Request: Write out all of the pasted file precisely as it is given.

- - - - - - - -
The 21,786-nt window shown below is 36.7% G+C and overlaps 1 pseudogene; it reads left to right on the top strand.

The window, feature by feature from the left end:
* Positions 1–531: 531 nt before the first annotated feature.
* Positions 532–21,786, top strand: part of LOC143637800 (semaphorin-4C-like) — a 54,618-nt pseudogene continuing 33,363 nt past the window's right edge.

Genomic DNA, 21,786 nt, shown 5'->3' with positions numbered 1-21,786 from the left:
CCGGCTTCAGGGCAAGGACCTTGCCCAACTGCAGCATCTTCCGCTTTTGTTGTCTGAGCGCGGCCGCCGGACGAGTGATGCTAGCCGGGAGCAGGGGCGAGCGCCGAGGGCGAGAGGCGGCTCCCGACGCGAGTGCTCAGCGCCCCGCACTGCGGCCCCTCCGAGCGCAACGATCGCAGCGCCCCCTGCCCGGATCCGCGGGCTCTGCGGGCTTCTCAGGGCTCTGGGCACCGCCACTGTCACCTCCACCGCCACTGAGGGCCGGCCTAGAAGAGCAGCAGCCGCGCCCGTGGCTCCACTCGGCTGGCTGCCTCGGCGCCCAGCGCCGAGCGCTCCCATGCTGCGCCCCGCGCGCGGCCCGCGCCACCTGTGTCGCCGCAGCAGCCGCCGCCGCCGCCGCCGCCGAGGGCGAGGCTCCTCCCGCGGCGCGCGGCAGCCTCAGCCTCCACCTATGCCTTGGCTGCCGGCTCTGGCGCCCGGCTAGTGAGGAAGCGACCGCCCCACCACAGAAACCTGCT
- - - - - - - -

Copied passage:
The 21,786-nt window shown below is 36.7% G+C and overlaps 1 pseudogene; it reads left to right on the top strand.

The window, feature by feature from the left end:
* Positions 1–531: 531 nt before the first annotated feature.
* Positions 532–21,786, top strand: part of LOC143637800 (semaphorin-4C-like) — a 54,618-nt pseudogene continuing 33,363 nt past the window's right edge.

Genomic DNA, 21,786 nt, shown 5'->3' with positions numbered 1-21,786 from the left:
CCGGCTTCAGGGCAAGGACCTTGCCCAACTGCAGCATCTTCCGCTTTTGTTGTCTGAGCGCGGCCGCCGGACGAGTGATGCTAGCCGGGAGCAGGGGCGAGCGCCGAGGGCGAGAGGCGGCTCCCGACGCGAGTGCTCAGCGCCCCGCACTGCGGCCCCTCCGAGCGCAACGATCGCAGCGCCCCCTGCCCGGATCCGCGGGCTCTGCGGGCTTCTCAGGGCTCTGGGCACCGCCACTGTCACCTCCACCGCCACTGAGGGCCGGCCTAGAAGAGCAGCAGCCGCGCCCGTGGCTCCACTCGGCTGGCTGCCTCGGCGCCCAGCGCCGAGCGCTCCCATGCTGCGCCCCGCGCGCGGCCCGCGCCACCTGTGTCGCCGCAGCAGCCGCCGCCGCCGCCGCCGCCGAGGGCGAGGCTCCTCCCGCGGCGCGCGGCAGCCTCAGCCTCCACCTATGCCTTGGCTGCCGGCTCTGGCGCCCGGCTAGTGAGGAAGCGACCGCCCCACCACAGAAACCTGCT